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This article was published in May 2013. The information may be out of date. Please check our epilepsy information or our site A-Z.

Diagnosis by computer?

23 May 2013

doctor with a computerImagine all the world’s data on epilepsy. Imagine all the world’s scientific literature on epilepsy. Then imagine it crunched by a super computer. This computer has a brain better than the most intelligent human being. Then imagine that resulting data being used by your doctor the next time you talk to them about your epilepsy. This has just come a step closer to real life.

Epilepsy medicine company UCB, and technology company IBM, have joined forces. Their goal is to make sure your doctor makes the right choice about what care you receive. UCB and IBM scientists want to create the biggest single collection of epilepsy data. Huge collections of data are sometimes called ‘Big Data’. This just means an amount of data too large to be looked at in the usual ways.

When the project is finished, your doctor will be able to combine his or her clinical diagnosis with what the computer says. The hope is that the computer will be able to add valuable insights to your condition that the doctor might miss.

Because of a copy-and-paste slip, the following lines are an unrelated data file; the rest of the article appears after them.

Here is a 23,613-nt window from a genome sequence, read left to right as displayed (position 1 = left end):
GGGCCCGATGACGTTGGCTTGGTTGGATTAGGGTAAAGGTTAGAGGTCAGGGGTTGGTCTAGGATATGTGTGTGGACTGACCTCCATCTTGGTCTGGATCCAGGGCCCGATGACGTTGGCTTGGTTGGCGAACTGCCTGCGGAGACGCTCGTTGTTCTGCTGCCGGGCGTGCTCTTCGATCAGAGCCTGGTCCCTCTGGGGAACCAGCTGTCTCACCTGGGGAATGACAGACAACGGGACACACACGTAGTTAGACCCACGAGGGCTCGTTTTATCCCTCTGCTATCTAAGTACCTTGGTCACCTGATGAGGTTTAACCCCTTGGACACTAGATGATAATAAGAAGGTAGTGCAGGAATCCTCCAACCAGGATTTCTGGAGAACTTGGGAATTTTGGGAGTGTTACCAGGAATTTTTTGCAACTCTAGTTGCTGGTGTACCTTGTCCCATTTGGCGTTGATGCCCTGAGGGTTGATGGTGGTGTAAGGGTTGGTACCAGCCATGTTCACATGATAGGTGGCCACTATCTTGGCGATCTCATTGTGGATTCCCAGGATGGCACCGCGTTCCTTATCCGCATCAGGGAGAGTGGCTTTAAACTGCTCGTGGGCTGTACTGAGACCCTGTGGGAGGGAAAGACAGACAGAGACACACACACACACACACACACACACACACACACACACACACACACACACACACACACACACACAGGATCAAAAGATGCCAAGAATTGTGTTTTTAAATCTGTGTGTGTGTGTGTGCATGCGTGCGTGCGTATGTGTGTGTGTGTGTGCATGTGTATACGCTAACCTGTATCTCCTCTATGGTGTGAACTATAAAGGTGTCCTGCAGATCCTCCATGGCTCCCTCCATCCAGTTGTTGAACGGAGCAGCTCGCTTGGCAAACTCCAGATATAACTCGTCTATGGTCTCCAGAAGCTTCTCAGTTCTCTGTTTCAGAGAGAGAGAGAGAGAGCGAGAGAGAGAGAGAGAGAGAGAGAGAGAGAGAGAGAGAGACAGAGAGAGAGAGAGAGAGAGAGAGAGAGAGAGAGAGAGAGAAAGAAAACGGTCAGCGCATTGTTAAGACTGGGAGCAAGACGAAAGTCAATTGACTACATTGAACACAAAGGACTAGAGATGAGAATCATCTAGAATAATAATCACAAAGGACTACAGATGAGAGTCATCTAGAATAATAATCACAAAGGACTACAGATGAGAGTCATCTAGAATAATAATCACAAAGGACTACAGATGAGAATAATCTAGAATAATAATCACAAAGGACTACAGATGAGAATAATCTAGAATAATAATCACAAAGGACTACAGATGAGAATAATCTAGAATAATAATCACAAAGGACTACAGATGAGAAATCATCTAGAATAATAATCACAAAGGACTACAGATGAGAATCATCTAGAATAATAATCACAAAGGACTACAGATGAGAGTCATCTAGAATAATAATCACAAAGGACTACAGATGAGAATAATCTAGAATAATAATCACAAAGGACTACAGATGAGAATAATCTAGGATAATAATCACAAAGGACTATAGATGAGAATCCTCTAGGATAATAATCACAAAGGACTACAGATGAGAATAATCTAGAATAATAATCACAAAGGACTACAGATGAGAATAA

UCB and IBM think that the deeper understanding that this data gives will mean better treatments in the future.

UCB is one of the main companies that makes anti-epileptic drugs (AEDs). Its main drug is called Keppra (or levetiracetam). It has recently launched a newer AED called Vimpat (or lacosamide).

UCB operates in around 40 countries worldwide. It has a been going since 1928. Its HQ is in Brussels, Belgium. IBM operates in around 170 countries worldwide. It has around 20,000 employees. It has an annual turnover of around $100bn.

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